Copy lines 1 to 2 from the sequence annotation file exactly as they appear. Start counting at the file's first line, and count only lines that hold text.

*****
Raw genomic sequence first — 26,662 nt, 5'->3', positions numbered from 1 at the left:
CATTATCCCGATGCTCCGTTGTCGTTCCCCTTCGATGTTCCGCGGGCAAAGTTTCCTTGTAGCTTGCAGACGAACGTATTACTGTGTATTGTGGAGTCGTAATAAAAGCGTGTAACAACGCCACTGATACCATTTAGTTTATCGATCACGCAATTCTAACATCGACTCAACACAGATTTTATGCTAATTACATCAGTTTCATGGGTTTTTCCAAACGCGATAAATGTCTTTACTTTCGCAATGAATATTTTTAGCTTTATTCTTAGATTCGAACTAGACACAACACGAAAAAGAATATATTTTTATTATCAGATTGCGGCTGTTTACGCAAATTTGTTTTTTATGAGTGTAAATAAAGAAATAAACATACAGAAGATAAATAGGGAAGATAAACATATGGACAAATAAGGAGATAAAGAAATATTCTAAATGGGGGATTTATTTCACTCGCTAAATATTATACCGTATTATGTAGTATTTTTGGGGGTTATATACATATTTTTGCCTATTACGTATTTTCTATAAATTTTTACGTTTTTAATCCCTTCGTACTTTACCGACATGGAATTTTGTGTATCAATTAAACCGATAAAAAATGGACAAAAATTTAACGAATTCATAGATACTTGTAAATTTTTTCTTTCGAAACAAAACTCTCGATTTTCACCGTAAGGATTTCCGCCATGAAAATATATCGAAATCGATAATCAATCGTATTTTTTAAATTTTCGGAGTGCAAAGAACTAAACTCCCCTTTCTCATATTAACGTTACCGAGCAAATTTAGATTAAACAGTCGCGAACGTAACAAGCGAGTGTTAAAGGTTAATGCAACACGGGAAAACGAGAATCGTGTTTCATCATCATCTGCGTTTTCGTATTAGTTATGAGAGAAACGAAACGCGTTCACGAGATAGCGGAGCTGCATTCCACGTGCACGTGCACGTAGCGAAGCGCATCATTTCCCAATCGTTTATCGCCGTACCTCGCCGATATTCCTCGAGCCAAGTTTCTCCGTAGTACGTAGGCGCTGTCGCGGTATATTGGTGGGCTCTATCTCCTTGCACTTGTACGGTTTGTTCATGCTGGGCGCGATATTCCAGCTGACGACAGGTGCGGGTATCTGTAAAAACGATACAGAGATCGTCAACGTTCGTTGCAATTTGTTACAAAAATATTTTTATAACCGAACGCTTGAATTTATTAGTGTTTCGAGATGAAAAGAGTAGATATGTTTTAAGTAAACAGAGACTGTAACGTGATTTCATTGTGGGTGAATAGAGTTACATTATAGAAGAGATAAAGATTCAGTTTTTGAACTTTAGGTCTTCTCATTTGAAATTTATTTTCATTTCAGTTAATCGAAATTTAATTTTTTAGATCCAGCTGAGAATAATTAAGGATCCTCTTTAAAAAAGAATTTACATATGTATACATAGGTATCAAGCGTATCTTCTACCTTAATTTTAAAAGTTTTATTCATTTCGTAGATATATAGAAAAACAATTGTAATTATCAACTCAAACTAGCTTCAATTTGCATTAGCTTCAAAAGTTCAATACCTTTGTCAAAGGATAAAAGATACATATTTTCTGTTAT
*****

Raw genomic sequence first — 26,662 nt, 5'->3', positions numbered from 1 at the left:
CATTATCCCGATGCTCCGTTGTCGTTCCCCTTCGATGTTCCGCGGGCAAAGTTTCCTTGTAGCTTGCAGACGAACGTATTACTGTGTATTGTGGAGTCGTAATAAAAGCGTGTAACAACGCCACTGATACCATTTAGTTTATCGATCACGCAATTCTAACATCGACTCAACACAGATTTTATGCTAATTACATCAGTTTCATGGGTTTTTCCAAACGCGATAAATGTCTTTACTTTCGCAATGAATATTTTTAGCTTTATTCTTAGATTCGAACTAGACACAACACGAAAAAGAATATATTTTTATTATCAGATTGCGGCTGTTTACGCAAATTTGTTTTTTATGAGTGTAAATAAAGAAATAAACATACAGAAGATAAATAGGGAAGATAAACATATGGACAAATAAGGAGATAAAGAAATATTCTAAATGGGGGATTTATTTCACTCGCTAAATATTATACCGTATTATGTAGTATTTTTGGGGGTTATATACATATTTTTGCCTATTACGTATTTTCTATAAATTTTTACGTTTTTAATCCCTTCGTACTTTACCGACATGGAATTTTGTGTATCAATTAAACCGATAAAAAATGGACAAAAATTTAACGAATTCATAGATACTTGTAAATTTTTTCTTTCGAAACAAAACTCTCGATTTTCACCGTAAGGATTTCCGCCATGAAAATATATCGAAATCGATAATCAATCGTATTTTTTAAATTTTCGGAGTGCAAAGAACTAAACTCCCCTTTCTCATATTAACGTTACCGAGCAAATTTAGATTAAACAGTCGCGAACGTAACAAGCGAGTGTTAAAGGTTAATGCAACACGGGAAAACGAGAATCGTGTTTCATCATCATCTGCGTTTTCGTATTAGTTATGAGAGAAACGAAACGCGTTCACGAGATAGCGGAGCTGCATTCCACGTGCACGTGCACGTAGCGAAGCGCATCATTTCCCAATCGTTTATCGCCGTACCTCGCCGATATTCCTCGAGCCAAGTTTCTCCGTAGTACGTAGGCGCTGTCGCGGTATATTGGTGGGCTCTATCTCCTTGCACTTGTACGGTTTGTTCATGCTGGGCGCGATATTCCAGCTGACGACAGGTGCGGGTATCTGTAAAAACGATACAGAGATCGTCAACGTTCGTTGCAATTTGTTACAAAAATATTTTTATAACCGAACGCTTGAATTTATTAGTGTTTCGAGATGAAAAGAGTAGATATGTTTTAAGTAAACAGAGACTGTAACGTGATTTCATTGTGGGTGAATAGAGTTACATTATAGAAGAGATAAAGATTCAGTTTTTGAACTTTAGGTCTTCTCATTTGAAATTTATTTTCATTTCAGTTAATCGAAATTTAATTTTTTAGATCCAGCTGAGAATAATTAAGGATCCTCTTTAAAAAAGAATTTACATATGTATACATAGGTATCAAGCGTATCTTCTACCTTAATTTTAAAAGTTTTATTCATTTCGTAGATATATAGAAAAACAATTGTAATTATCAACTCAAACTAGCTTCAATTTGCATTAGCTTCAAAAGTTCAATACCTTTGTCAAAGGATAAAAGATACATATTTTCTGTTAT